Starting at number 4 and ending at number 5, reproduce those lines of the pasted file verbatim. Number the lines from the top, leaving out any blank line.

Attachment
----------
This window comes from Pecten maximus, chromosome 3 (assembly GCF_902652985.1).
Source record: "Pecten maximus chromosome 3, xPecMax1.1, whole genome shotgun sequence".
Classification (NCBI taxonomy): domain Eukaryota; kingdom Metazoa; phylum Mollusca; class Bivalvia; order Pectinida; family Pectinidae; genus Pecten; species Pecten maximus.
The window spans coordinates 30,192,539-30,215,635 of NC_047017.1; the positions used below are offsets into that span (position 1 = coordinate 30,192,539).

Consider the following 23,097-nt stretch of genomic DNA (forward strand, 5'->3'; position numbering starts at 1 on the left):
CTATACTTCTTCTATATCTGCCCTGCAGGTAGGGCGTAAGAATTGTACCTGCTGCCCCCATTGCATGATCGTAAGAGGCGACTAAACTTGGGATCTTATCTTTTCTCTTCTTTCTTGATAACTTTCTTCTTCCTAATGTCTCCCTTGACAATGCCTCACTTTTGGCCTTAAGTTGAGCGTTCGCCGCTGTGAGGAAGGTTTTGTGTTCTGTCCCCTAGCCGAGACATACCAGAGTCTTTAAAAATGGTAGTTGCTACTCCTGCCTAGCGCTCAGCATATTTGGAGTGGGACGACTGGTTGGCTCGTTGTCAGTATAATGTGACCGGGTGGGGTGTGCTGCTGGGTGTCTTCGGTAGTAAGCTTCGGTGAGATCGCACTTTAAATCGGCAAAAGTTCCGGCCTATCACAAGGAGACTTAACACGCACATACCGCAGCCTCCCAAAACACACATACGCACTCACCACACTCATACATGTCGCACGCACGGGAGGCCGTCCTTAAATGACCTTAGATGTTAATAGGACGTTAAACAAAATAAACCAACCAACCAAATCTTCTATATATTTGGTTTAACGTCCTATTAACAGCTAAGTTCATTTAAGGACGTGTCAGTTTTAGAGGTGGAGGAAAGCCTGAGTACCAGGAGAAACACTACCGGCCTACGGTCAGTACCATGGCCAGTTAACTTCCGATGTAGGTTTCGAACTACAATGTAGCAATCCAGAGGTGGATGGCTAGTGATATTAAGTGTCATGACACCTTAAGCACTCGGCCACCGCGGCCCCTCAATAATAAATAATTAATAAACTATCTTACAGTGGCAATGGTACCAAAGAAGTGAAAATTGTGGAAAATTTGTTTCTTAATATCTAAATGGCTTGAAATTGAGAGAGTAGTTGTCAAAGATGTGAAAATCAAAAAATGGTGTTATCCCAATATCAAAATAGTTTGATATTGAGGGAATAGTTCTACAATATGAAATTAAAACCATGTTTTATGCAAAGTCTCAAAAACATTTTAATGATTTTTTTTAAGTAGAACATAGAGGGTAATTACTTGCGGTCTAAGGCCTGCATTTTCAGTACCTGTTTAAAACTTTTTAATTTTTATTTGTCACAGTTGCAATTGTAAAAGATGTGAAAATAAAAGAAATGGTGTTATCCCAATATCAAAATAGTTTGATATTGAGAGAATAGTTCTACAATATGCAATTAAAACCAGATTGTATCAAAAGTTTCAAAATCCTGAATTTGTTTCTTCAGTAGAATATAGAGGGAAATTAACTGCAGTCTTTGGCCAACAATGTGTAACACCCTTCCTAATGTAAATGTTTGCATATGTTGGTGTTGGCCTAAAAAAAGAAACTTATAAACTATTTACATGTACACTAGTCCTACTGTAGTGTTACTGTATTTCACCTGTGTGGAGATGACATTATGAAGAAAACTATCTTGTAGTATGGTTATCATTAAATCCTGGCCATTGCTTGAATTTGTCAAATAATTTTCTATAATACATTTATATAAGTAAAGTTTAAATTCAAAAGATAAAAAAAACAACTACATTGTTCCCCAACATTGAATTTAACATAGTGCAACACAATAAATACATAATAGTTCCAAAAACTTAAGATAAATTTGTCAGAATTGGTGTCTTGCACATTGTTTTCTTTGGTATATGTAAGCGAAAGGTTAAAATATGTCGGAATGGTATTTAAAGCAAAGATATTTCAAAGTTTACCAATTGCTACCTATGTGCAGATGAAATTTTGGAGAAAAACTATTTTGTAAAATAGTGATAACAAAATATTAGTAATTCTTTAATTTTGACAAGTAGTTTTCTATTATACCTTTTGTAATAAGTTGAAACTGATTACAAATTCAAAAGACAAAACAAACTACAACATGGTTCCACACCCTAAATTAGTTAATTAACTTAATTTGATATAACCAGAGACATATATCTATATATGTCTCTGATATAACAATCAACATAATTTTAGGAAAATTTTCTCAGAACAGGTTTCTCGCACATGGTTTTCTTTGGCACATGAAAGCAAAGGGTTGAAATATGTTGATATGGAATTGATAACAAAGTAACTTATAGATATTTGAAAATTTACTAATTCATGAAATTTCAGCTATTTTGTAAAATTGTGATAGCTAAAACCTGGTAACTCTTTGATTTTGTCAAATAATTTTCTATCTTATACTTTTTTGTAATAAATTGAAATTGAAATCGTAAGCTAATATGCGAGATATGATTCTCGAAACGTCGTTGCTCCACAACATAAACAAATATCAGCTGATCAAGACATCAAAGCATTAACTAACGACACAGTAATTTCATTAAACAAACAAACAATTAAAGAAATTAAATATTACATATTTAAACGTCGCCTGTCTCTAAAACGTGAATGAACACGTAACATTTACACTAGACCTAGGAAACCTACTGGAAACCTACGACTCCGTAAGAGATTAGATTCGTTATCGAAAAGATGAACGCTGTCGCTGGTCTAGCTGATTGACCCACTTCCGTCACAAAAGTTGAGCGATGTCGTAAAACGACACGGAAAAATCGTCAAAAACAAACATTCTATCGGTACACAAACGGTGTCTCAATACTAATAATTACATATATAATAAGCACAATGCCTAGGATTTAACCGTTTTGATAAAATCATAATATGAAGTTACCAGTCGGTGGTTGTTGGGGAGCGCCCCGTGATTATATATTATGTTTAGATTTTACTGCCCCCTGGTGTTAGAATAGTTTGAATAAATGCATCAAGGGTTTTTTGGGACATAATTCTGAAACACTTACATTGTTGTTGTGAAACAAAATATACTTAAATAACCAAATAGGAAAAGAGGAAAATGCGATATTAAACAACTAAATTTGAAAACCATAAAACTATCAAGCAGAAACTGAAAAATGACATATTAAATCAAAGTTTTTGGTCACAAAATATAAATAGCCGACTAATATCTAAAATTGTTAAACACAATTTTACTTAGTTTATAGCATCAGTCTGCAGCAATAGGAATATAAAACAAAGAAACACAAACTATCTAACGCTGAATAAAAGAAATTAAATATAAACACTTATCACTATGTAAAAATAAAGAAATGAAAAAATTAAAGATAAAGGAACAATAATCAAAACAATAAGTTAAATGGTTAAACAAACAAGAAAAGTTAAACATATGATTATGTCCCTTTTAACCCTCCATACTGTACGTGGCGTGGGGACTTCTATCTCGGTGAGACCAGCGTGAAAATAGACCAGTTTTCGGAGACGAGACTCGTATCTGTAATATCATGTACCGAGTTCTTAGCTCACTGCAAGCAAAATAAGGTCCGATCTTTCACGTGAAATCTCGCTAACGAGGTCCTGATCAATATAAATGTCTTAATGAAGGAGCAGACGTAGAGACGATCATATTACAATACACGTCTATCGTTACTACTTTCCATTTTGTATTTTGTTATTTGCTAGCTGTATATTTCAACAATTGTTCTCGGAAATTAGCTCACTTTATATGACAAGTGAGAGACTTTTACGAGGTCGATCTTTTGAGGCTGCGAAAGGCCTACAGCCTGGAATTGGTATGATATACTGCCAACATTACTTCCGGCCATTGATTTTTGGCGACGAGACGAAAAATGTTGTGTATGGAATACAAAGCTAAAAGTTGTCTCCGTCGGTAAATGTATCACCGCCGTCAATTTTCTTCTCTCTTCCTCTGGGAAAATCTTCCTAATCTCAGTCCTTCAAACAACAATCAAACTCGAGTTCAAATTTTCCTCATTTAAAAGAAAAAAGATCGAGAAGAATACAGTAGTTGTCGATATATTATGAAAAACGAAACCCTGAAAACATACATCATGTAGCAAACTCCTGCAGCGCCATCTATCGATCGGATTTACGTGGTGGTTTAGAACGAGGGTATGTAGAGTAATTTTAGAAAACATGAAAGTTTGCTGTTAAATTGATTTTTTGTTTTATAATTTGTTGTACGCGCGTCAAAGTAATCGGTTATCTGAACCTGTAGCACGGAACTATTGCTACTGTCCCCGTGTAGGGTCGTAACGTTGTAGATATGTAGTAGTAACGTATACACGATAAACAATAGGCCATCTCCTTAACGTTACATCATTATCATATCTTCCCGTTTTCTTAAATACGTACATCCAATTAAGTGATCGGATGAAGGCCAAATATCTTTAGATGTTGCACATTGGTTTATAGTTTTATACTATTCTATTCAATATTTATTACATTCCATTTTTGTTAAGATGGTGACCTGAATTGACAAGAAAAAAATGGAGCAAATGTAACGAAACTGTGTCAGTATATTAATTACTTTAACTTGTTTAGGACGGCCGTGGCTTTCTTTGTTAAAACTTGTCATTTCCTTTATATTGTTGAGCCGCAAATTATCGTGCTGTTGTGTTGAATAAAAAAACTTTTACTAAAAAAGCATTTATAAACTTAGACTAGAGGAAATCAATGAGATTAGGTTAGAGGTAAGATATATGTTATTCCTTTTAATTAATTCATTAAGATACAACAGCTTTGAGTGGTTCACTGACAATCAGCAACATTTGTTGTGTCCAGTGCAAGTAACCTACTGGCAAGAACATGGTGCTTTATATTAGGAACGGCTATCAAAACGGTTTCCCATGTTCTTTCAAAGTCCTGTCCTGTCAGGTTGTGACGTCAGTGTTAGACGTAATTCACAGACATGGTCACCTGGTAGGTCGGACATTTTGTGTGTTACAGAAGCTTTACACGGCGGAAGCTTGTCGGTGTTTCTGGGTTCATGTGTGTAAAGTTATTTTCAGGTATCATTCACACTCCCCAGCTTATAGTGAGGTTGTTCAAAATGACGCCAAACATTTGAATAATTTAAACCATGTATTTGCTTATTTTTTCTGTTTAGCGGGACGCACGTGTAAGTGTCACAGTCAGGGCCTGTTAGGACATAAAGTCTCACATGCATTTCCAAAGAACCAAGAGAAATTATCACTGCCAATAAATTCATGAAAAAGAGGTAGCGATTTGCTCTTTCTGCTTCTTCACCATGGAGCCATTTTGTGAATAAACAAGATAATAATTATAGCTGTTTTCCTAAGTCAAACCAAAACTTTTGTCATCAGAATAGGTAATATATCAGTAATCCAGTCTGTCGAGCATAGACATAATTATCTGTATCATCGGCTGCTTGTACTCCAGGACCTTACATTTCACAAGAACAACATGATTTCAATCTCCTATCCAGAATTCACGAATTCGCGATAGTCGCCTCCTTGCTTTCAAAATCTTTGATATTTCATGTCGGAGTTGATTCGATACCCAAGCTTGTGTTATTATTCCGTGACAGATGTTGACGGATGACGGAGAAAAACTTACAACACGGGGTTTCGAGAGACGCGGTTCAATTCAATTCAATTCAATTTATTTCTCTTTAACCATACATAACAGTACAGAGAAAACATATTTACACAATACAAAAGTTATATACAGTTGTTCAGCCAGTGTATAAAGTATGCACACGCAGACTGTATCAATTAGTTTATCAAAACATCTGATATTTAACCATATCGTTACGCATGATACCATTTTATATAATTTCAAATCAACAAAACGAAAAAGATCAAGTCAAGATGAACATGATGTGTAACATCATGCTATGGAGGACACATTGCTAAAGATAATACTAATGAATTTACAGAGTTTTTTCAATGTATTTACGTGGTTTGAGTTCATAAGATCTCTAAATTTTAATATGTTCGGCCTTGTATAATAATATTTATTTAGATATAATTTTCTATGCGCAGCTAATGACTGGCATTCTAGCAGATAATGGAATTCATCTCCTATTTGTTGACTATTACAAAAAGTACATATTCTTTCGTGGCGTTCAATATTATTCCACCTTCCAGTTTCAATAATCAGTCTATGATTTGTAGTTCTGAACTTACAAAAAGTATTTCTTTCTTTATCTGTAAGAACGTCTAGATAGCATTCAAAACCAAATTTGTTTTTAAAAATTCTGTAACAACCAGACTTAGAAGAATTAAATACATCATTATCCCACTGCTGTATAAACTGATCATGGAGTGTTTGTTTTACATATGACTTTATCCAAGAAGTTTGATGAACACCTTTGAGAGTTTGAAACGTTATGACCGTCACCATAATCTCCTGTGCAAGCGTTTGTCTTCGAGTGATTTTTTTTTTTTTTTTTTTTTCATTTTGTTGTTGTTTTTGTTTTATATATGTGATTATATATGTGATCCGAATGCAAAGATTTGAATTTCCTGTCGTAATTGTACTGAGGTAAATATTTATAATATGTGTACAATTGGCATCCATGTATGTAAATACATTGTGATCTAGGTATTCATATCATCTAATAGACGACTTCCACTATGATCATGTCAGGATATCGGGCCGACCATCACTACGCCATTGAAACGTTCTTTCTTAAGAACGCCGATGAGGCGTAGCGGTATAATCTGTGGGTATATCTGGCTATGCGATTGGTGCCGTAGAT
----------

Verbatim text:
The window spans coordinates 30,192,539-30,215,635 of NC_047017.1; the positions used below are offsets into that span (position 1 = coordinate 30,192,539).

Consider the following 23,097-nt stretch of genomic DNA (forward strand, 5'->3'; position numbering starts at 1 on the left):